Paris Communist suggests tearing down Sacré-Coeur
Issued on: Modified:
A top Parisian Communist has said that if he were mayor, he would close down the Sacré-Coeur and replace it with a "solidarity space". The remark comes after Paris’s Communists vowed to back the Socialist candidate in the next mayoral election.
After suggesting earlier this month that a “village” for Roma should be set up in Paris’s posh 16th district, a prominent French Communist, Ian Brossat, has once again provoked gasps and giggles – this time for suggesting that one of the capital’s most cherished and visited landmarks, the Sacré-Coeur Basilica, be torn down.
“The Sacré-Coeur is a symbol that I don’t like,” Brossat told French weekly Journal du Dimanche in a video interview published online October 20.
The church is on top of a hill in Montmartre, a trendy, village-like part of the 18th district, where Brossat serves on the city council. It was built as a symbolic punishment of supporters of the Paris Commune, a revolutionary, working-class government that rejected the ruling bourgeoisie and governed Paris briefly in 1871.
Brossat’s hostility toward the Sacré-Coeur is a sentiment that has been voiced before by those nostalgic for Revolutionary Paris, who feel the building effectively whitewashes the city's rebellious past.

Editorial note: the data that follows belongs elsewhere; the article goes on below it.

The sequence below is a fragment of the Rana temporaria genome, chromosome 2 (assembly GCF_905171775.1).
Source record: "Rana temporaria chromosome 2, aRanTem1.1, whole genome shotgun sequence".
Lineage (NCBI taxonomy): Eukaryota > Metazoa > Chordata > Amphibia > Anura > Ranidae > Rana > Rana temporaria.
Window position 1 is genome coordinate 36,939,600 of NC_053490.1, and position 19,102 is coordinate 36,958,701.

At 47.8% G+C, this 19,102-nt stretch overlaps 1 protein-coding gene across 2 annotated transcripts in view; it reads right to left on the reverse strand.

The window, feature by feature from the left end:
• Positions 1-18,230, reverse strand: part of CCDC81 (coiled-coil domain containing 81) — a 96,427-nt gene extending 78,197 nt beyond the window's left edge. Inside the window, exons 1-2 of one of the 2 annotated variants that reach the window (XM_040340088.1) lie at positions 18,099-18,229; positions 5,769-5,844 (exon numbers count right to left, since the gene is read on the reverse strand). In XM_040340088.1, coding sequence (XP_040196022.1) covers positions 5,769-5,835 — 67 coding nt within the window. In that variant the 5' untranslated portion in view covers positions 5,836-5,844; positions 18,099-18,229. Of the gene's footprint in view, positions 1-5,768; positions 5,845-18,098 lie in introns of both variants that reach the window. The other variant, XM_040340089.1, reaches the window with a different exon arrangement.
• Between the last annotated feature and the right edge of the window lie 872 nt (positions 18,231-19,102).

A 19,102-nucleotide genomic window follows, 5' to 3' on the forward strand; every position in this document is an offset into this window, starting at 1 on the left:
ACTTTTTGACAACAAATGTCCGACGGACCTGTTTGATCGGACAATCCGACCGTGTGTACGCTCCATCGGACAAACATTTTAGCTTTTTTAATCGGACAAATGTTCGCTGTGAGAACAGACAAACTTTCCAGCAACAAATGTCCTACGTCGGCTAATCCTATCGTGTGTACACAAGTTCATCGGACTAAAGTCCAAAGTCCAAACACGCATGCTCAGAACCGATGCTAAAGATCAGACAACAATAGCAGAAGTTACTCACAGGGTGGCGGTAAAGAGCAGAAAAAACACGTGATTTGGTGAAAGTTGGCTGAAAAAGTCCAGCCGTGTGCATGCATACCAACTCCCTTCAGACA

Instead of the Sacré-Coeur, a ‘solidarity space’?
Brossat sees the basilica as representing a conservative moral and religious order. In its place, the 33-year-old, openly gay Communist said he would build “a space dedicated to solidarity”.
Noting the gap between rich and poor in the French capital, Brossat said that restoring “social justice” and “solidarity” should be a priority for Paris.
The comment comes just after Parisian Communists vowed to back Socialist candidate Anne Hidalgo in next year’s mayoral election.
Hidalgo's office did not respond to a request for comment.
Designed by Paul Abadie and finished in 1914, the Sacré-Coeur today draws visitors from around the world both inside the basilica and to the steps facing south, which provide a panoramic view of the city.
In the unlikely event that Brossat ever becomes mayor and carries out his plan, a new uprising can be expected in Paris: that of angry tourists.